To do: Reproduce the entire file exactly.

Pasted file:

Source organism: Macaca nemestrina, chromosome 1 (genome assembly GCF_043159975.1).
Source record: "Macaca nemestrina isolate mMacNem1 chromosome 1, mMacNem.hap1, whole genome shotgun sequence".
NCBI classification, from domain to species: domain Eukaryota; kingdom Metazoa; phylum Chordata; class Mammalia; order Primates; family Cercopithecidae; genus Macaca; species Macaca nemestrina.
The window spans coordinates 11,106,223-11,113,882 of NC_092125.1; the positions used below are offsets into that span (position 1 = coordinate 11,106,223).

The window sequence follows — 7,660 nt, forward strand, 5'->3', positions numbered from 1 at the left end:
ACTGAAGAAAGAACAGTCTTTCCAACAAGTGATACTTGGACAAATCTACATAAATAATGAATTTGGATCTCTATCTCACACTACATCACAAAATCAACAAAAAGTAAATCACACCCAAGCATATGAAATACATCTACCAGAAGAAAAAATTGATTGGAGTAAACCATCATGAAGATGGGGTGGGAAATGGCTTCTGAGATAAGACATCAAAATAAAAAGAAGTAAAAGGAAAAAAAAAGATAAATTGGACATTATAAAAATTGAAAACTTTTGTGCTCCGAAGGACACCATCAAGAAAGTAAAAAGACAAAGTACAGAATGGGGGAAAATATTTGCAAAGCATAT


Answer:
Source organism: Macaca nemestrina, chromosome 1 (genome assembly GCF_043159975.1).
Source record: "Macaca nemestrina isolate mMacNem1 chromosome 1, mMacNem.hap1, whole genome shotgun sequence".
NCBI classification, from domain to species: domain Eukaryota; kingdom Metazoa; phylum Chordata; class Mammalia; order Primates; family Cercopithecidae; genus Macaca; species Macaca nemestrina.
The window spans coordinates 11,106,223-11,113,882 of NC_092125.1; the positions used below are offsets into that span (position 1 = coordinate 11,106,223).

The window sequence follows — 7,660 nt, forward strand, 5'->3', positions numbered from 1 at the left end:
ACTGAAGAAAGAACAGTCTTTCCAACAAGTGATACTTGGACAAATCTACATAAATAATGAATTTGGATCTCTATCTCACACTACATCACAAAATCAACAAAAAGTAAATCACACCCAAGCATATGAAATACATCTACCAGAAGAAAAAATTGATTGGAGTAAACCATCATGAAGATGGGGTGGGAAATGGCTTCTGAGATAAGACATCAAAATAAAAAGAAGTAAAAGGAAAAAAAAAGATAAATTGGACATTATAAAAATTGAAAACTTTTGTGCTCCGAAGGACACCATCAAGAAAGTAAAAAGACAAAGTACAGAATGGGGGAAAATATTTGCAAAGCATAT